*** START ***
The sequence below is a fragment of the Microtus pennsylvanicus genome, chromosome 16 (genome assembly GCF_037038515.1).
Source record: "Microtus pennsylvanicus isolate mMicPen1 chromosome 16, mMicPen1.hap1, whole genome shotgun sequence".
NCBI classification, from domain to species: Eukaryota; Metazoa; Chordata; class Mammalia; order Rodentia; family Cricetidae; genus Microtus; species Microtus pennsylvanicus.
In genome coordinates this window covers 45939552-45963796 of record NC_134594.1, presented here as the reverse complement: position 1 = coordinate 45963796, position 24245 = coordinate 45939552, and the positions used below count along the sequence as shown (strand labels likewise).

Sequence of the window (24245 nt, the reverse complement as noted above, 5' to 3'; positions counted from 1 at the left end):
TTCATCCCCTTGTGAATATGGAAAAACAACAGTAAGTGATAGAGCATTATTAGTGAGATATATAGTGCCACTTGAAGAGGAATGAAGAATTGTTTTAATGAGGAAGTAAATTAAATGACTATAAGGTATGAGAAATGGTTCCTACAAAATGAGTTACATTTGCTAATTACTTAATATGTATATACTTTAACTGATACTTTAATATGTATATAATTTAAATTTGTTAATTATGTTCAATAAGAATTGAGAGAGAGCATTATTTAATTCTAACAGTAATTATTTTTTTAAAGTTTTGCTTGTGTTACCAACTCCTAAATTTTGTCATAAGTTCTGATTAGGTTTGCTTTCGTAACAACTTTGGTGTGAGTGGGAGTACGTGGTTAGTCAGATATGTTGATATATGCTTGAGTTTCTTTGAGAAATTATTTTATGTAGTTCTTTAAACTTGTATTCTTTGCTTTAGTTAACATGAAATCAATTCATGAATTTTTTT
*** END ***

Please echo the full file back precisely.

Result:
The sequence below is a fragment of the Microtus pennsylvanicus genome, chromosome 16 (genome assembly GCF_037038515.1).
Source record: "Microtus pennsylvanicus isolate mMicPen1 chromosome 16, mMicPen1.hap1, whole genome shotgun sequence".
NCBI classification, from domain to species: Eukaryota; Metazoa; Chordata; class Mammalia; order Rodentia; family Cricetidae; genus Microtus; species Microtus pennsylvanicus.
In genome coordinates this window covers 45939552-45963796 of record NC_134594.1, presented here as the reverse complement: position 1 = coordinate 45963796, position 24245 = coordinate 45939552, and the positions used below count along the sequence as shown (strand labels likewise).

Sequence of the window (24245 nt, the reverse complement as noted above, 5' to 3'; positions counted from 1 at the left end):
TTCATCCCCTTGTGAATATGGAAAAACAACAGTAAGTGATAGAGCATTATTAGTGAGATATATAGTGCCACTTGAAGAGGAATGAAGAATTGTTTTAATGAGGAAGTAAATTAAATGACTATAAGGTATGAGAAATGGTTCCTACAAAATGAGTTACATTTGCTAATTACTTAATATGTATATACTTTAACTGATACTTTAATATGTATATAATTTAAATTTGTTAATTATGTTCAATAAGAATTGAGAGAGAGCATTATTTAATTCTAACAGTAATTATTTTTTTAAAGTTTTGCTTGTGTTACCAACTCCTAAATTTTGTCATAAGTTCTGATTAGGTTTGCTTTCGTAACAACTTTGGTGTGAGTGGGAGTACGTGGTTAGTCAGATATGTTGATATATGCTTGAGTTTCTTTGAGAAATTATTTTATGTAGTTCTTTAAACTTGTATTCTTTGCTTTAGTTAACATGAAATCAATTCATGAATTTTTTT